Pockets full of ribbons: The 102nd Heath Fair

by Laura Rodley

All year long fair organizers prepare for the Heath Fair. Over 5,000 attended the three-day fair in mid-August, featuring sheep, goat and rabbit shows, horse and ox pulling, hay wagon rides, fireworks, kids events, musical venues, an antique tractor parade and tractor pull, lectures and a truck pull.

Heath Agricultural Society president for two years Jessica O’Neill resides in Heath, MA, with her family. “I moved to Heath in 2012. The first meeting I attended was in January 2013. It’s always impressed me how it brings the community together to put the event together. A resident told me that this is one of the best kept secrets in Massachusetts, and he attends fairs all over.”

Prior to becoming president, O’Neill had time to enter some of her flock of 27 chickens at the 100th Heath Fair, but she’s far too busy now to show chickens, though she managed to squeeze some items into the agricultural exhibits tent.

A new event this year was the Hilltown Sleddog demo given by Chesterfield’s Marla BB, 2017 IFSS Gold Medalist of North American Rigs within the sled dog industry.

“We make little changes to keep up with the times, but keep it mostly the same so it is the fair the people recognize, to keep it special,” said O’Neill.

Organizers strive to keep attendees, especially children, interested in all aspects of the fair to promote agriculture to keep farming vibrantly alive for future generations. Thirty pounds of carrots were used to make carrot whistles inside the agricultural tent. Other hands-on kids’ activities were shelling corn, making rope or making squash horns out of squash vines and pumping water.

“These activities predate cell phones, and some of them, even having electricity,” said O’Neill, for children to get a chance to appreciate their modern conveniences. Also featured were wool spinners and people whittling wood.

For the zucchini race, like a soapbox derby, children either brought their own or were supplied zucchinis to race them on a wooden track, an event that had been brought back for the 100th anniversary fair, and a kids’ watermelon contest.

All weekend, musicians serenaded the crowds, and there was food in the main tent: blueberry pancakes, Heath Firefighters Association chicken barbecue, hamburgers with beef from Freeman Farm, apple pie supplied by Hager’s Farm and more. Proceeds from the Franklin County 4-H Food Booth and money from their collection of fair-goers’ empty bottles went toward the sustainable agriculture Hawlemont Agriculture and You (HAY) program at the Hawlemont Elementary School in Charlemont.

The nonprofit group Friends of HAY was started to keep HAY thriving long-term at Hawlemont Elementary. Organizer of the fair’s American Dairy Goat Association show, Sheila Litchfield and her husband, retired school principal Budge Litchfield, both of Heath, have been involved in HAY since its inception five years ago. The program offers seven different 4-H clubs that children can join and attend as part of an afterschool program. Each club meets one day a week. “The HAY program is so incredibly wonderful. Members of the community come as volunteers or to teach workshops,” she said.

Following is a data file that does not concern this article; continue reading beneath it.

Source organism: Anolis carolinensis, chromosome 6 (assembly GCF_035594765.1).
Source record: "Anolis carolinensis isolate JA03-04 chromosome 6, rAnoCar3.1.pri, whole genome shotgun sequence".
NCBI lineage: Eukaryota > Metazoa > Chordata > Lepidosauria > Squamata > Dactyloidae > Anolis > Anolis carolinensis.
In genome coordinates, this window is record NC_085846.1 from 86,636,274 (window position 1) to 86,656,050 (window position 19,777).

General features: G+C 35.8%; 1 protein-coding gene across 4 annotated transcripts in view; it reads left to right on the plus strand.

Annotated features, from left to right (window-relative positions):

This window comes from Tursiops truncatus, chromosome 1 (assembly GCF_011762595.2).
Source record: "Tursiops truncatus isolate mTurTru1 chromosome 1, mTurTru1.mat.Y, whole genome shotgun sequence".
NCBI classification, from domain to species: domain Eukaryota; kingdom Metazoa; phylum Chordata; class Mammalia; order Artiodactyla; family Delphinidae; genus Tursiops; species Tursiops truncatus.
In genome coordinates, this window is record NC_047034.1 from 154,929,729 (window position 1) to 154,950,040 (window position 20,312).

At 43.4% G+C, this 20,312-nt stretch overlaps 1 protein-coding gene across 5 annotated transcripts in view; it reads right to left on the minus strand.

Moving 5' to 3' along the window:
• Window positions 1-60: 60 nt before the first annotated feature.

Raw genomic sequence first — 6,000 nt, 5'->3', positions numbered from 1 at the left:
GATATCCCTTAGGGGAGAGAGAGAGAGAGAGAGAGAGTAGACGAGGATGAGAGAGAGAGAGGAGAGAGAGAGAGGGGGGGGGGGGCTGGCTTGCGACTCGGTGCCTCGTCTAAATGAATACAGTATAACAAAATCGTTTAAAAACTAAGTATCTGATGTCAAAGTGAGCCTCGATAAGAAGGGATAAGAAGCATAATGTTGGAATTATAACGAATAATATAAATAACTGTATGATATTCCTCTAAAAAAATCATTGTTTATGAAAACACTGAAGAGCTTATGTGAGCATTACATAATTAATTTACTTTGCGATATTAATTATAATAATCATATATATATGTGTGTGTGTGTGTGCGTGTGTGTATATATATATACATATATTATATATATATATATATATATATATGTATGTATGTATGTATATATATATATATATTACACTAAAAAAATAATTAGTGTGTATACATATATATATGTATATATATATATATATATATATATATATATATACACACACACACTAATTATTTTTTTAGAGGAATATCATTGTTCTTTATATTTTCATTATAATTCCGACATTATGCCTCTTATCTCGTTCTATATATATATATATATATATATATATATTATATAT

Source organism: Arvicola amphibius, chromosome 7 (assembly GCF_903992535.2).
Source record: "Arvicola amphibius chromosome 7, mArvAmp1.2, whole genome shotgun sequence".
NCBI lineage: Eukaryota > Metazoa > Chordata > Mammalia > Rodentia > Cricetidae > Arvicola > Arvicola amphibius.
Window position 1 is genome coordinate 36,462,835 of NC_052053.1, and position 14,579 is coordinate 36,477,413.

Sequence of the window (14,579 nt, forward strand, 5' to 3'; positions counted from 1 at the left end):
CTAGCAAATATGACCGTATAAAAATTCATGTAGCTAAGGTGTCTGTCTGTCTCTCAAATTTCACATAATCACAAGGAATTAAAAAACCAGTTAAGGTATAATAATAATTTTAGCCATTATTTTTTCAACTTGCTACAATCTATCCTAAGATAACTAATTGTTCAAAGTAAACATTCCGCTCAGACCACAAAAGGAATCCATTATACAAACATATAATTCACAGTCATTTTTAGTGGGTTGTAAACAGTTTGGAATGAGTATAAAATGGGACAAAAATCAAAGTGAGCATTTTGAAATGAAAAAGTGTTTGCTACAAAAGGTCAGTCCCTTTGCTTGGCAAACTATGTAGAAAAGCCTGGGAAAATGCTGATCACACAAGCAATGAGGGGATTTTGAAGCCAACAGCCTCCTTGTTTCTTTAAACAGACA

Litchfield has raised goats for over 40 years and involved with the ADGA-sanctioned goat show for 11 years (since it started at the Heath Fair). She supplies three Alpine goats for Hawlemont’s HAY program. The trio of goats are currently vacationing – just like other school “kids” – at her home, with the rest of her goats. She has eight registered Alpines and a registered Alpine stud buck.

“I don’t take goats that I’m milking to the school,” said Litchfield. She teaches cheese-making and goat husbandry for the HAY program. At the fair she streamlined the 200 goat show entries and handed out ribbons. An Alpine doe, Lady’s Choice Georgia On My Mind, won Grand Champion, Best of Breed and Reserve Grand Champion and is owned by Beth Corbett from Kingston, MA, who brought 14 goats to the fair. Corbett milked her goats immediately after judging to the delight of some fair attendees who had never before seen a goat being milked.

Sixty rabbits were on show, overseen by Shirley Tombs, superintendent of the Rabbit Barn for over 40 years. The rabbit show judge, Alesia Tricket of Winchendon, MA, chose Bradley Tombs’ New Zealand White buck as Best in Breed and Best in Show.

Fifty sheep were entered in the sheep show.

Shelburne Falls resident and member of the Heath Ag Society Board of Directors Conrad Halberg has been superintendent of the Poultry Barn for 25 years, since it was built as an addition to the rabbit barn. The first year a total of six chickens were entered, all Light Brahmas owned by one man. Halberg purchased some of his chickens. The next year, that man did not return, and Halberg had the only entries, Light Brahma offspring of the chickens that he had purchased the year before. Word got out about the show, and this year there were 92 chickens entered.

2019-09-09T16:04:47-05:00September 9, 2019|New England Farm Weekly|0 Comments

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